Due to its design, the Mustang is a poor choice for a railroad car load - unless it's a crash victim being hauled off to recycling (Yes, they did recycle crashed planes during WWII.)
A Hellcat or Avenger would be a better choice, since the wings folded/rotated to lie alongside the fuselage.
During WWII, complete aircraft were flown from the factory to the Port of Embarcation. Naval aircraft were routinely loaded aboard escort carriers, some of which served as plane ferries. Mustangs had enough legs to fly across most ocean crossings.
Also, looking at wartime security, IF an aircraft was being moved by land transport it would almost certainly have been wrapped in tarps to hide it from inquisitive people with Germanic names...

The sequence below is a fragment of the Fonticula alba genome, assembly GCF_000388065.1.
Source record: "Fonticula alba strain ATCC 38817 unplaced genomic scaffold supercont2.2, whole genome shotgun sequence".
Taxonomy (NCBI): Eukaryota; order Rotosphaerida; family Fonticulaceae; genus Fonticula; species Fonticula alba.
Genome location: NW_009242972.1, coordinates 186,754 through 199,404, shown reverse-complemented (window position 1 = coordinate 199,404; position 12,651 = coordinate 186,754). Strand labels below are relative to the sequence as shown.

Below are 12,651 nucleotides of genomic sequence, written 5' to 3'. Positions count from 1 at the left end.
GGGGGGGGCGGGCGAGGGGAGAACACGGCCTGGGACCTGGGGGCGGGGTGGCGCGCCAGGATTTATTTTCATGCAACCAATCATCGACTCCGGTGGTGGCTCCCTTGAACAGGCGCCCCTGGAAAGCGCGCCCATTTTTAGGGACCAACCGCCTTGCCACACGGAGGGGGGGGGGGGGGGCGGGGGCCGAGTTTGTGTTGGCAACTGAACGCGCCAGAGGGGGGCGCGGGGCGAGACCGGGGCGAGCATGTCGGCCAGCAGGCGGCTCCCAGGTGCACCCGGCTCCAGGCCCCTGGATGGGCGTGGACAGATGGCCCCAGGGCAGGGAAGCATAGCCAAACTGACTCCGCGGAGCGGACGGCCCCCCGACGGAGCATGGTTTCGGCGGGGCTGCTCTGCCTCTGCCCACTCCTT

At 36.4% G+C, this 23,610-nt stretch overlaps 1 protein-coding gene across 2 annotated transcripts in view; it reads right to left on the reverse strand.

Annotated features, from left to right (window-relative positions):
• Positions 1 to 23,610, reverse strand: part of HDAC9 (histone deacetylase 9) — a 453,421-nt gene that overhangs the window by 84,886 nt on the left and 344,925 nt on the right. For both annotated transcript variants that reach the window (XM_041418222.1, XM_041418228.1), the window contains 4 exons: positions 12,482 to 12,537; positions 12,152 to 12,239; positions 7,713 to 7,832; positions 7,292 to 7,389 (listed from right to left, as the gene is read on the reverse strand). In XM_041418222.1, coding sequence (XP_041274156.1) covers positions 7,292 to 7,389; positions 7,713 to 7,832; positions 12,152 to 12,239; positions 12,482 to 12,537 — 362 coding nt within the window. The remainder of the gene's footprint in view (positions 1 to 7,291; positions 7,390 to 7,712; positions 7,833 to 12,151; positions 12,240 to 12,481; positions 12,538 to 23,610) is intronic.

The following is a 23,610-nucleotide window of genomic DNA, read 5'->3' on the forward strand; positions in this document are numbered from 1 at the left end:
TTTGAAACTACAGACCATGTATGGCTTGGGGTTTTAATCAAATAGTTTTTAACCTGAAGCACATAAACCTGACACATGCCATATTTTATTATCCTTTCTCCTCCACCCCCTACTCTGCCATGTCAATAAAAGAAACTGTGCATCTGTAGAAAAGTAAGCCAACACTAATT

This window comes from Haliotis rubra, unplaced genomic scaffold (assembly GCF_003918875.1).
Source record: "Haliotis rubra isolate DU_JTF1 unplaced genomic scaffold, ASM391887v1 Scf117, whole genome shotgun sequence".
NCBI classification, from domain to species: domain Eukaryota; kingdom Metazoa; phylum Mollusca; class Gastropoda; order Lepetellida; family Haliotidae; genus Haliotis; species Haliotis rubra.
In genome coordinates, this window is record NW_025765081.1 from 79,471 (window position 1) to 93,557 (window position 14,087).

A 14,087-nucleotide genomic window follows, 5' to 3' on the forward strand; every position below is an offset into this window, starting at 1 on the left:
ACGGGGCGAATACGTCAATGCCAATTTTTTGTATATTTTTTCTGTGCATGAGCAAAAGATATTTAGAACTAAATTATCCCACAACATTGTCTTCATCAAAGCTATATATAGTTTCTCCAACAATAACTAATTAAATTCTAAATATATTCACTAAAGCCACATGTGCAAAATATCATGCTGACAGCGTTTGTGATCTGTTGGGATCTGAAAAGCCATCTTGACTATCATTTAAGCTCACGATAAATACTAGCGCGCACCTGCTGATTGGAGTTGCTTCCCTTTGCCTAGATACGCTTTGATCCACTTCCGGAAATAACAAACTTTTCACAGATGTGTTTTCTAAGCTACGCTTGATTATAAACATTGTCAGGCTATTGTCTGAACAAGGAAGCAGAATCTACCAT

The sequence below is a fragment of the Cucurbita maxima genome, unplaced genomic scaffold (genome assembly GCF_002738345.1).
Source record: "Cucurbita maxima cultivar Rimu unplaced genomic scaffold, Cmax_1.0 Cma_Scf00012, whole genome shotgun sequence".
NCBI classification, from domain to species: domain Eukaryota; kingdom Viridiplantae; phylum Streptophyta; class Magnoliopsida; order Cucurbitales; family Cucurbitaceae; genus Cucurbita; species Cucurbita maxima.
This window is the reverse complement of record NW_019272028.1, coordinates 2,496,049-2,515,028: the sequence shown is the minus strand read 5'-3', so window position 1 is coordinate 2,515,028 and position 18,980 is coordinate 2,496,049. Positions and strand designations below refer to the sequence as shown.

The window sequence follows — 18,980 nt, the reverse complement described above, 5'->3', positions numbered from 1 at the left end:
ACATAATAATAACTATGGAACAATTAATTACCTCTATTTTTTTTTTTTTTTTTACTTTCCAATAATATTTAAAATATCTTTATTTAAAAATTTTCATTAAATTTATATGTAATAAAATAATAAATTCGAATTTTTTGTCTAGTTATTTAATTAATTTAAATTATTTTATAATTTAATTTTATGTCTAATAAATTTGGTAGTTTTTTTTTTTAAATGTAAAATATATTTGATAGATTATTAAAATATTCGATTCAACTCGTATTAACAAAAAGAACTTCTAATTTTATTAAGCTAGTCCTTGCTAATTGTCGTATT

I always get a laugh out of the Walthers catalog photo of the Bf-109 standing on its extended landing gear on a flat car, wingless and devoid of horizontal stabilizer. The Bf-109 had a notoriously fragile landing gear and would have been carried in some kind of wooden cradle. It would also have been tarped over, to keep it from attracting attention from Thunderbolts, Typhoons or Shturmoviks (choose one, depending on date and front.)
Chuck (Retired USAF QC inspector modeling Central Japan in September, 1964)